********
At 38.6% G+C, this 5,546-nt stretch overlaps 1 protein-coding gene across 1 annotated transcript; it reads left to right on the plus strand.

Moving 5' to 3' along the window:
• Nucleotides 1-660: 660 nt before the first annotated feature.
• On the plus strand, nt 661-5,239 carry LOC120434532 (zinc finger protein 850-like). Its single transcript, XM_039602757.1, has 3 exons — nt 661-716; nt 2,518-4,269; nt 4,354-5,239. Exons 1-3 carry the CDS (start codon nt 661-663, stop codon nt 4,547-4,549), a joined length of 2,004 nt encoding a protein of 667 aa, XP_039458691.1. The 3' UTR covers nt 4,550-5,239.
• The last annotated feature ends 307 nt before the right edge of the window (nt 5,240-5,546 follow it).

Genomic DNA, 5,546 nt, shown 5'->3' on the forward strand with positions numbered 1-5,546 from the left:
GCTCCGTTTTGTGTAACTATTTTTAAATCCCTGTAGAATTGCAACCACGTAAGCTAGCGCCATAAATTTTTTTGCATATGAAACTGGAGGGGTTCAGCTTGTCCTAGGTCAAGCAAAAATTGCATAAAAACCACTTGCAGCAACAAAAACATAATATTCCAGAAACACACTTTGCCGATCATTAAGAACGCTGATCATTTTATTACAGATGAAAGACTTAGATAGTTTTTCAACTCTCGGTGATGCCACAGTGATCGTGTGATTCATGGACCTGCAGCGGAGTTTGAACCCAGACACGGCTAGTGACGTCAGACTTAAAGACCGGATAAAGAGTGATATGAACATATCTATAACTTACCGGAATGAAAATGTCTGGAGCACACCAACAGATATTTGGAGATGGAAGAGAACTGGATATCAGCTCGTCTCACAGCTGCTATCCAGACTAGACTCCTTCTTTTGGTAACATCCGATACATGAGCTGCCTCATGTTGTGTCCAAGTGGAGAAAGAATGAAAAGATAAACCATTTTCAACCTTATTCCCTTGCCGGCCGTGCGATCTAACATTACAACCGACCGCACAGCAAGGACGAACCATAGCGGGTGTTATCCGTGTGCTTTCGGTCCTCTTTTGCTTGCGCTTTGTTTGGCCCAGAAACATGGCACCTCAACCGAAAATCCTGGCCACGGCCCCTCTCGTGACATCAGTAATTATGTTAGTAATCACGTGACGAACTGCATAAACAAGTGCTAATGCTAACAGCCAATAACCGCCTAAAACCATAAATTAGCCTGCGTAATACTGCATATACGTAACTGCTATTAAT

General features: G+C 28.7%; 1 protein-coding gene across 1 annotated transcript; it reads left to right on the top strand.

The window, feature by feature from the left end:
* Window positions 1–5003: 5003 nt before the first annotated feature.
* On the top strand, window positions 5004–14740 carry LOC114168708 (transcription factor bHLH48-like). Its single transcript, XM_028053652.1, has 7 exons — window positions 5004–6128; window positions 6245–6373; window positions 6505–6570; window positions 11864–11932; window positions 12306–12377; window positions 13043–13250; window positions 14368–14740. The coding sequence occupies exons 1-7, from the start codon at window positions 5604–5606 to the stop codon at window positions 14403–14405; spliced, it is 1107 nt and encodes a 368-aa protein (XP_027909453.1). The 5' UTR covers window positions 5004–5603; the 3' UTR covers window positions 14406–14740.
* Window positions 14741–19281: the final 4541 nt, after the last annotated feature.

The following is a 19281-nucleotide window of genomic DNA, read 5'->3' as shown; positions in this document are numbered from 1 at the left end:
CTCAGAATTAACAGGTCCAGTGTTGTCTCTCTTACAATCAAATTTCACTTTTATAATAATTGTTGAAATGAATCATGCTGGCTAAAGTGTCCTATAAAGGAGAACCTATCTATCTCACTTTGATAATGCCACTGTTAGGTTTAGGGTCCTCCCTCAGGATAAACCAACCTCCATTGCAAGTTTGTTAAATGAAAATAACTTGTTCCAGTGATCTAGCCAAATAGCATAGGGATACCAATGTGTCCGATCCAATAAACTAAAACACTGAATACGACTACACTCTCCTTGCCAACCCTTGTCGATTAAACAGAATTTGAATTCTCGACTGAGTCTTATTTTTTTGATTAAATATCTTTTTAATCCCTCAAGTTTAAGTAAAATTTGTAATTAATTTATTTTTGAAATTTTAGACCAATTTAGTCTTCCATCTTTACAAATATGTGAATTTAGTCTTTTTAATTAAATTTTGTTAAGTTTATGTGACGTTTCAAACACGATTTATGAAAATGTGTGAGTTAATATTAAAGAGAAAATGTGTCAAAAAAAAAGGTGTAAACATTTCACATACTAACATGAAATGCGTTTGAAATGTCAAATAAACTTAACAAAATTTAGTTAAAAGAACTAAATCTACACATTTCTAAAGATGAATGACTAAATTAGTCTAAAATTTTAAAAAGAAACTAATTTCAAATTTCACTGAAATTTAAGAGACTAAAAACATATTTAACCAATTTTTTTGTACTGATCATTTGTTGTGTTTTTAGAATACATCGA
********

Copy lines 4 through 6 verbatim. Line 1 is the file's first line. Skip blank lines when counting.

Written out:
• On the plus strand, nt 661-5,239 carry LOC120434532 (zinc finger protein 850-like). Its single transcript, XM_039602757.1, has 3 exons — nt 661-716; nt 2,518-4,269; nt 4,354-5,239. Exons 1-3 carry the CDS (start codon nt 661-663, stop codon nt 4,547-4,549), a joined length of 2,004 nt encoding a protein of 667 aa, XP_039458691.1. The 3' UTR covers nt 4,550-5,239.
• The last annotated feature ends 307 nt before the right edge of the window (nt 5,240-5,546 follow it).

Genomic DNA, 5,546 nt, shown 5'->3' on the forward strand with positions numbered 1-5,546 from the left: